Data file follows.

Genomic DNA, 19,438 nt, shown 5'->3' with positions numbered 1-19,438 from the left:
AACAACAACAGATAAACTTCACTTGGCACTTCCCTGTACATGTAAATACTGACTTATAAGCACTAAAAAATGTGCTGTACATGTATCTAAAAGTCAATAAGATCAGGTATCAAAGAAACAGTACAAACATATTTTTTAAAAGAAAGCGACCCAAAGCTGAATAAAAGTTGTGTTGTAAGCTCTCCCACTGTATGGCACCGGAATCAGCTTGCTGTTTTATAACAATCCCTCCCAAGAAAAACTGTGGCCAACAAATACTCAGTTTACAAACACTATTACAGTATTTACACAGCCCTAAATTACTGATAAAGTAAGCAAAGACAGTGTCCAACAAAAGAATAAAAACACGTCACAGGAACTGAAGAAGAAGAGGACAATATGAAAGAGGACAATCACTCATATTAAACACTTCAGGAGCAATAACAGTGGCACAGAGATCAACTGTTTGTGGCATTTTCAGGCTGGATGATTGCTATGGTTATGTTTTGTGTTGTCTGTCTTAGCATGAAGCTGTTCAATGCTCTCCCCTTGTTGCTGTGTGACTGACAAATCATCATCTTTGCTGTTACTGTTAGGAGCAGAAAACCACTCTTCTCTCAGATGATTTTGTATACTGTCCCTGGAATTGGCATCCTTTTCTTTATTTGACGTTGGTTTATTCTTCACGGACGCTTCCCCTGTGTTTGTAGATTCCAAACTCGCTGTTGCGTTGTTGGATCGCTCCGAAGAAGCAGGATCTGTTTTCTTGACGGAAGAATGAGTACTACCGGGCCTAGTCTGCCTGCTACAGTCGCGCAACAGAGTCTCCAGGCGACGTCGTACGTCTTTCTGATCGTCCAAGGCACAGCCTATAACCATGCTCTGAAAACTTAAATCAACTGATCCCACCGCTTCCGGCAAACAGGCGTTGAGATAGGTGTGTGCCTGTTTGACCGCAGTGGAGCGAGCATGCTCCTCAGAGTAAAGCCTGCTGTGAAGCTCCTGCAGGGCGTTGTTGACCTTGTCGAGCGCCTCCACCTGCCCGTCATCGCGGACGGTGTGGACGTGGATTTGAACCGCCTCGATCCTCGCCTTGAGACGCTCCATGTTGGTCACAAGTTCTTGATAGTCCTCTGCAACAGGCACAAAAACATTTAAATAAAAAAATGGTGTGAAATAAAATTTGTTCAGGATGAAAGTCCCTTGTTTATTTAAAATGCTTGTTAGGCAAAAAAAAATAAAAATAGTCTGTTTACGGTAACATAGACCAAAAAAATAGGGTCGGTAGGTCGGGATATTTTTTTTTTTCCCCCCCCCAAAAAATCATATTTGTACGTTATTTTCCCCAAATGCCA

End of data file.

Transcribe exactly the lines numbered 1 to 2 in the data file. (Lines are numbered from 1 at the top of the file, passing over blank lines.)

Genomic DNA, 19,438 nt, shown 5'->3' with positions numbered 1-19,438 from the left:
AACAACAACAGATAAACTTCACTTGGCACTTCCCTGTACATGTAAATACTGACTTATAAGCACTAAAAAATGTGCTGTACATGTATCTAAAAGTCAATAAGATCAGGTATCAAAGAAACAGTACAAACATATTTTTTAAAAGAAAGCGACCCAAAGCTGAATAAAAGTTGTGTTGTAAGCTCTCCCACTGTATGGCACCGGAATCAGCTTGCTGTTTTATAACAATCCCTCCCAAGAAAAACTGTGGCCAACAAATACTCAGTTTACAAACACTATTACAGTATTTACACAGCCCTAAATTACTGATAAAGTAAGCAAAGACAGTGTCCAACAAAAGAATAAAAACACGTCACAGGAACTGAAGAAGAAGAGGACAATATGAAAGAGGACAATCACTCATATTAAACACTTCAGGAGCAATAACAGTGGCACAGAGATCAACTGTTTGTGGCATTTTCAGGCTGGATGATTGCTATGGTTATGTTTTGTGTTGTCTGTCTTAGCATGAAGCTGTTCAATGCTCTCCCCTTGTTGCTGTGTGACTGACAAATCATCATCTTTGCTGTTACTGTTAGGAGCAGAAAACCACTCTTCTCTCAGATGATTTTGTATACTGTCCCTGGAATTGGCATCCTTTTCTTTATTTGACGTTGGTTTATTCTTCACGGACGCTTCCCCTGTGTTTGTAGATTCCAAACTCGCTGTTGCGTTGTTGGATCGCTCCGAAGAAGCAGGATCTGTTTTCTTGACGGAAGAATGAGTACTACCGGGCCTAGTCTGCCTGCTACAGTCGCGCAACAGAGTCTCCAGGCGACGTCGTACGTCTTTCTGATCGTCCAAGGCACAGCCTATAACCATGCTCTGAAAACTTAAATCAACTGATCCCACCGCTTCCGGCAAACAGGCGTTGAGATAGGTGTGTGCCTGTTTGACCGCAGTGGAGCGAGCATGCTCCTCAGAGTAAAGCCTGCTGTGAAGCTCCTGCAGGGCGTTGTTGACCTTGTCGAGCGCCTCCACCTGCCCGTCATCGCGGACGGTGTGGACGTGGATTTGAACCGCCTCGATCCTCGCCTTGAGACGCTCCATGTTGGTCACAAGTTCTTGATAGTCCTCTGCAACAGGCACAAAAACATTTAAATAAAAAAATGGTGTGAAATAAAATTTGTTCAGGATGAAAGTCCCTTGTTTATTTAAAATGCTTGTTAGGCAAAAAAAAATAAAAATAGTCTGTTTACGGTAACATAGACCAAAAAAATAGGGTCGGTAGGTCGGGATATTTTTTTTTTTCCCCCCCCCAAAAAATCATATTTGTACGTTATTTTCCCCAAATGCCA